No, and they don’t all come back to it, do they? I mean, Cleve doesn’t. He has one relationship and then he’s single. We don’t go into his dating life much, but it was an active one, and folks can read his book. I think a lot of young people will look at the fight for marriage equality, and they’ll call it heteronormative. And I say to them: Well, that might be how it seems to you now, but you have to understand what so many gay men went through in a plague, and the value they started to see in having one strong partner to share that fight with. What they learned they were missing when that partner died and they lost their home, they didn’t have the same protections that a straight couple would have, Social Security benefits—none of that. So you start to see why gay and lesbian people started to fight for marriage equality—people like Ken and like Cleve and like Roma, all of whom were against marriage and who eventually came around to see that there is a value there. But no one’s saying they have to get married. I won’t ruin the ending, but not everybody gets married. That’s not how it ends.
I understand why you went with these three people; it’s very powerful. But there’s almost a sense in which you valorize that generation. At the beginning you see them doing what all young people do: trashing the people who came before them. No, try this!
Oh, it comes full circle, baby. You get a whole new cast of young people come in, and they find our leads dusty. It is a challenge that both sides have to rise to, to work together.
I was glad to see you show that just because you’re an activist, that doesn’t mean everyone is with you.
One of the great lessons of any social justice movement is that you’re going to face the most adversity from your own. Because we’re all moving through the dark, aren’t we? We’re feeling our way through it, and we all have different ideas, and they often don’t match up. You feel like you’re supposed to be struggling against this often unseen, unknown enemy of equality—but who you’re actually dealing with day to day are your own. Get ready to scrap.
Have you spent time with activists?
I stepped away from filmmaking for four years to fight for marriage equality. All I did was work with activists and political folks and lawyers. They’re a scrappy bunch, but we need them more now than ever. It’s not always easy. Cleve Jones chews me out all the time when he thinks I’ve gotten something wrong. But I like that debate.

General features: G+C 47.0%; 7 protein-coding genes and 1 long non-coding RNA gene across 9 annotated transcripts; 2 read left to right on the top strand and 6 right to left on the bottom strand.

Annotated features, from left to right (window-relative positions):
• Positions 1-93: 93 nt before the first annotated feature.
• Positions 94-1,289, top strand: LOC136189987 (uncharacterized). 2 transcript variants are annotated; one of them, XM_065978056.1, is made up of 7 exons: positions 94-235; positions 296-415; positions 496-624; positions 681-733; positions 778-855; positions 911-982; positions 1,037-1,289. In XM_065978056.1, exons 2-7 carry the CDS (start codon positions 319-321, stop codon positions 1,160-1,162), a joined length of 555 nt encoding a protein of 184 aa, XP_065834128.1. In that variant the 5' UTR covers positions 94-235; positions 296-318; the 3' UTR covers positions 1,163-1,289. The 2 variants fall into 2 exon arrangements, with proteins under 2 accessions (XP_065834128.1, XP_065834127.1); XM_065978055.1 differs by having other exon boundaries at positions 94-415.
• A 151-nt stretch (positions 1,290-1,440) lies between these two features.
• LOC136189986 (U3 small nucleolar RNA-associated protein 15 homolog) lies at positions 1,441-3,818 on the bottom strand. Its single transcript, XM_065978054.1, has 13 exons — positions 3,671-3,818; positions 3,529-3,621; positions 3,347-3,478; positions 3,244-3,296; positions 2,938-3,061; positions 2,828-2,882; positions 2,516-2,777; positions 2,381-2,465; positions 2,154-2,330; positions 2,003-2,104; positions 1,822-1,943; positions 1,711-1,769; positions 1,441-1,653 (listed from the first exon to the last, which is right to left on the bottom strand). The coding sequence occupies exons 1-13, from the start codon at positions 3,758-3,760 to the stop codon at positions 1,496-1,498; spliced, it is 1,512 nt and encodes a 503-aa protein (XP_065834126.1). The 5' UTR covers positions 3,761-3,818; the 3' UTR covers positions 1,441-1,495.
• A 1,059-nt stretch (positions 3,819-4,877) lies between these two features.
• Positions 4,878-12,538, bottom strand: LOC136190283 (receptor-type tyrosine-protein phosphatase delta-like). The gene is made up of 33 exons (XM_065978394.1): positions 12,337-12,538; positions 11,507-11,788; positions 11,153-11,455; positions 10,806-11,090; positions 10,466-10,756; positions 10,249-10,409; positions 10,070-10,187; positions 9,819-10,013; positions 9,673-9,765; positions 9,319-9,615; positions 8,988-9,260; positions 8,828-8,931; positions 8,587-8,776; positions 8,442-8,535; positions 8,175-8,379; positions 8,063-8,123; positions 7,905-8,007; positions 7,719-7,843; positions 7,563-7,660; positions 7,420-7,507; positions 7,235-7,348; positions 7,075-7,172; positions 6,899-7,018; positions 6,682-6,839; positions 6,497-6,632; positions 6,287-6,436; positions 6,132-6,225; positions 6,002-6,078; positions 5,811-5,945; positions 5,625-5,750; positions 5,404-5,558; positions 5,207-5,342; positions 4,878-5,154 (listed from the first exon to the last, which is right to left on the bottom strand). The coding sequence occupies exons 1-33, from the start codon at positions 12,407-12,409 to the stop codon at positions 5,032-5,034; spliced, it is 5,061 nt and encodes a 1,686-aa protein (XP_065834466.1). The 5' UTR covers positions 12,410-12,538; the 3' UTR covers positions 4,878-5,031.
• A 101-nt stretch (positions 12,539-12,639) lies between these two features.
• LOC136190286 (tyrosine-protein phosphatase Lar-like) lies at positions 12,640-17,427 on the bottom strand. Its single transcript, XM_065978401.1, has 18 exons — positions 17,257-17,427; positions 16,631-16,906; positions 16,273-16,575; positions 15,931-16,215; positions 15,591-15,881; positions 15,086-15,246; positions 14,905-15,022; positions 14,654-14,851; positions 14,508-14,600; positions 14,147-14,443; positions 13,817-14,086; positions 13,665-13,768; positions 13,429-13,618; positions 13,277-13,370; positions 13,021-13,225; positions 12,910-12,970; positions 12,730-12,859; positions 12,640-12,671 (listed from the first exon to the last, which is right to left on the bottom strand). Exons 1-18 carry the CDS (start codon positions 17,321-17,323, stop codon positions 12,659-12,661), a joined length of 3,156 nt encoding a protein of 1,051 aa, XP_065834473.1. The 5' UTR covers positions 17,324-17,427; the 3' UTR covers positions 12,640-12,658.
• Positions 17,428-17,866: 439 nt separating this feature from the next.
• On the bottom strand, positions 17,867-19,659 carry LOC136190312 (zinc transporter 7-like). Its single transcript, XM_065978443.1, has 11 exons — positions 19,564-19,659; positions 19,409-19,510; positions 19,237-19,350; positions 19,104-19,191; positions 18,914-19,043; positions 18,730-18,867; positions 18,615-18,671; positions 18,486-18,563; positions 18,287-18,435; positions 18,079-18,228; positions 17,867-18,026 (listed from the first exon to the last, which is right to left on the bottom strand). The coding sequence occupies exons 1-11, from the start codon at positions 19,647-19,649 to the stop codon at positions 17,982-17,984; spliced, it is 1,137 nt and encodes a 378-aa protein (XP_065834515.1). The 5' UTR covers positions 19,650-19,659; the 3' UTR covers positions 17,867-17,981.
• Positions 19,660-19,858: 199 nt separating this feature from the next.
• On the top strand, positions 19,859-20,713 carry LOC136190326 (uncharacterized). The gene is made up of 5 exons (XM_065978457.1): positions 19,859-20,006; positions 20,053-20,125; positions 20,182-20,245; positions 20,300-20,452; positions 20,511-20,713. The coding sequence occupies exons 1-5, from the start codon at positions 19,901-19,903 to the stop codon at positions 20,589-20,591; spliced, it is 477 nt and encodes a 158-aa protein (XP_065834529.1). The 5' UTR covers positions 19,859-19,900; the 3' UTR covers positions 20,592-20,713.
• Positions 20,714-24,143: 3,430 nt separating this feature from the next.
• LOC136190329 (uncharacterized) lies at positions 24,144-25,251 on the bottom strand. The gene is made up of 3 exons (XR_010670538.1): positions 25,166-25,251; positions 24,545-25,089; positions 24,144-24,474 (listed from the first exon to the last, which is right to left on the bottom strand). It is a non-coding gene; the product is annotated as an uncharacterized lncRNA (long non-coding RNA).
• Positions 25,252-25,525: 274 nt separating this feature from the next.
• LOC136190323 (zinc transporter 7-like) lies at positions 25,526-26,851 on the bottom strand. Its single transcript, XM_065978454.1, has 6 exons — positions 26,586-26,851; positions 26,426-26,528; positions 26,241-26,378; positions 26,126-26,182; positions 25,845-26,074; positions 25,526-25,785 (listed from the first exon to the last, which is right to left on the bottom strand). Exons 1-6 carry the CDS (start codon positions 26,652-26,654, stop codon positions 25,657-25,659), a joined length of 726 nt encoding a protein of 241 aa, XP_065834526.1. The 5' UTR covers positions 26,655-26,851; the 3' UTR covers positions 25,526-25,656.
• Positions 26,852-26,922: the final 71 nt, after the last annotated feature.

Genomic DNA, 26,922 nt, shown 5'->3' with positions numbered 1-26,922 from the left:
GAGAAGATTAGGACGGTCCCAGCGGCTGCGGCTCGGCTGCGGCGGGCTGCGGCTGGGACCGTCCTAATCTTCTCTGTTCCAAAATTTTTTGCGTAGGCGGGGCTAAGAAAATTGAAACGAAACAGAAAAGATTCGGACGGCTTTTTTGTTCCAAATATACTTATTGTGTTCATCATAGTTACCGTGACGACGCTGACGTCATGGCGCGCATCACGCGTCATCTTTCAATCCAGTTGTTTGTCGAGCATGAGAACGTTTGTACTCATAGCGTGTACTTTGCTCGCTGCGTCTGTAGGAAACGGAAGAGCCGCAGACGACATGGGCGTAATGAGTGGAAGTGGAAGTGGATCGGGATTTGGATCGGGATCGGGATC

What was the greatest challenge in creating the show?
This show took four years to make. It’s been exhausting work, and it’s not exactly been good for my bank account, I’ll tell you that. On an ABC network budget, we had to basically produce four period-piece feature films over the course of a few months. It is likely the toughest, most exhausting, brutal work I’ll ever do in my life—and nothing will ever be as rewarding.
February seems like an odd time to air it. Isn’t the rule that gay things come out in June?
Oh yeah, we’re going to break some rules here, people. What we want is eyes. This was never made for just a gay audience or just a progressive audience. It’s why it focuses on universal themes of family, the makeshift families we create with our friends—and for some, even the families they make when they’re married. It should be February; this is when most people are watching television. It’s a great honor that ABC has given us the slot that they have.
I understand why someone like me will watch When We Rise: This is my history, my story. Why will conservatives watch?
Because everybody knows gay people. That’s what we found in the marriage equality fight. I think there are far more diversity-curious conservatives than you think—who might vote one way because they just don’t know yet how that affects some of the people they love. I think you’d be surprised how many of them would tune in out of curiosity, and I hope they get hooked.